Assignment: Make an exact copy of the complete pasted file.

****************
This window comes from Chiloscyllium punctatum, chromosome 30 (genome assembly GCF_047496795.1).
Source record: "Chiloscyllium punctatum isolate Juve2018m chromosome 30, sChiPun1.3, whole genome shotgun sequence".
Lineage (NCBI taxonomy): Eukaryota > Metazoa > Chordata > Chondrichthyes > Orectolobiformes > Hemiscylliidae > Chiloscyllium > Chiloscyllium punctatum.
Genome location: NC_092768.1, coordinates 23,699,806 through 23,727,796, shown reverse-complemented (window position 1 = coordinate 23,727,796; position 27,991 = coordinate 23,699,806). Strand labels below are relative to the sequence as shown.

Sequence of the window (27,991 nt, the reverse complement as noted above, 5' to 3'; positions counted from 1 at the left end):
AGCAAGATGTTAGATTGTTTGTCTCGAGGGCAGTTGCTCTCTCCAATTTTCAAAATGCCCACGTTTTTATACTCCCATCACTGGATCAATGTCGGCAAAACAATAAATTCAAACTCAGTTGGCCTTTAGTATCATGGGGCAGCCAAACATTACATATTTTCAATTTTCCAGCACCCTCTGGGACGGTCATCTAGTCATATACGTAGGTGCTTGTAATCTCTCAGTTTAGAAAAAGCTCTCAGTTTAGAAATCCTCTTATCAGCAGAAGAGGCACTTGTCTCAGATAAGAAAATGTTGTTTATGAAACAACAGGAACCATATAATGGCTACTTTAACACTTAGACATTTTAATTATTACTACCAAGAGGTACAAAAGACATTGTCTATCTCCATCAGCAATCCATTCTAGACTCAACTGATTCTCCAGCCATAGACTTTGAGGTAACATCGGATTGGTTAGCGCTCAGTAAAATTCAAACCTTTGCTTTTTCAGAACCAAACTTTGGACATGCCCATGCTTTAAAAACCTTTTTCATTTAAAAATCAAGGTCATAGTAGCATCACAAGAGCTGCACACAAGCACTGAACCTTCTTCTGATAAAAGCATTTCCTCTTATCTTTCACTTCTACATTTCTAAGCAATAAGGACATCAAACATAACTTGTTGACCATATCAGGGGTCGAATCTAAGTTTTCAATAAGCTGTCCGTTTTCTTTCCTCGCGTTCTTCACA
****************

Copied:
This window comes from Chiloscyllium punctatum, chromosome 30 (genome assembly GCF_047496795.1).
Source record: "Chiloscyllium punctatum isolate Juve2018m chromosome 30, sChiPun1.3, whole genome shotgun sequence".
Lineage (NCBI taxonomy): Eukaryota > Metazoa > Chordata > Chondrichthyes > Orectolobiformes > Hemiscylliidae > Chiloscyllium > Chiloscyllium punctatum.
Genome location: NC_092768.1, coordinates 23,699,806 through 23,727,796, shown reverse-complemented (window position 1 = coordinate 23,727,796; position 27,991 = coordinate 23,699,806). Strand labels below are relative to the sequence as shown.

Sequence of the window (27,991 nt, the reverse complement as noted above, 5' to 3'; positions counted from 1 at the left end):
AGCAAGATGTTAGATTGTTTGTCTCGAGGGCAGTTGCTCTCTCCAATTTTCAAAATGCCCACGTTTTTATACTCCCATCACTGGATCAATGTCGGCAAAACAATAAATTCAAACTCAGTTGGCCTTTAGTATCATGGGGCAGCCAAACATTACATATTTTCAATTTTCCAGCACCCTCTGGGACGGTCATCTAGTCATATACGTAGGTGCTTGTAATCTCTCAGTTTAGAAAAAGCTCTCAGTTTAGAAATCCTCTTATCAGCAGAAGAGGCACTTGTCTCAGATAAGAAAATGTTGTTTATGAAACAACAGGAACCATATAATGGCTACTTTAACACTTAGACATTTTAATTATTACTACCAAGAGGTACAAAAGACATTGTCTATCTCCATCAGCAATCCATTCTAGACTCAACTGATTCTCCAGCCATAGACTTTGAGGTAACATCGGATTGGTTAGCGCTCAGTAAAATTCAAACCTTTGCTTTTTCAGAACCAAACTTTGGACATGCCCATGCTTTAAAAACCTTTTTCATTTAAAAATCAAGGTCATAGTAGCATCACAAGAGCTGCACACAAGCACTGAACCTTCTTCTGATAAAAGCATTTCCTCTTATCTTTCACTTCTACATTTCTAAGCAATAAGGACATCAAACATAACTTGTTGACCATATCAGGGGTCGAATCTAAGTTTTCAATAAGCTGTCCGTTTTCTTTCCTCGCGTTCTTCACA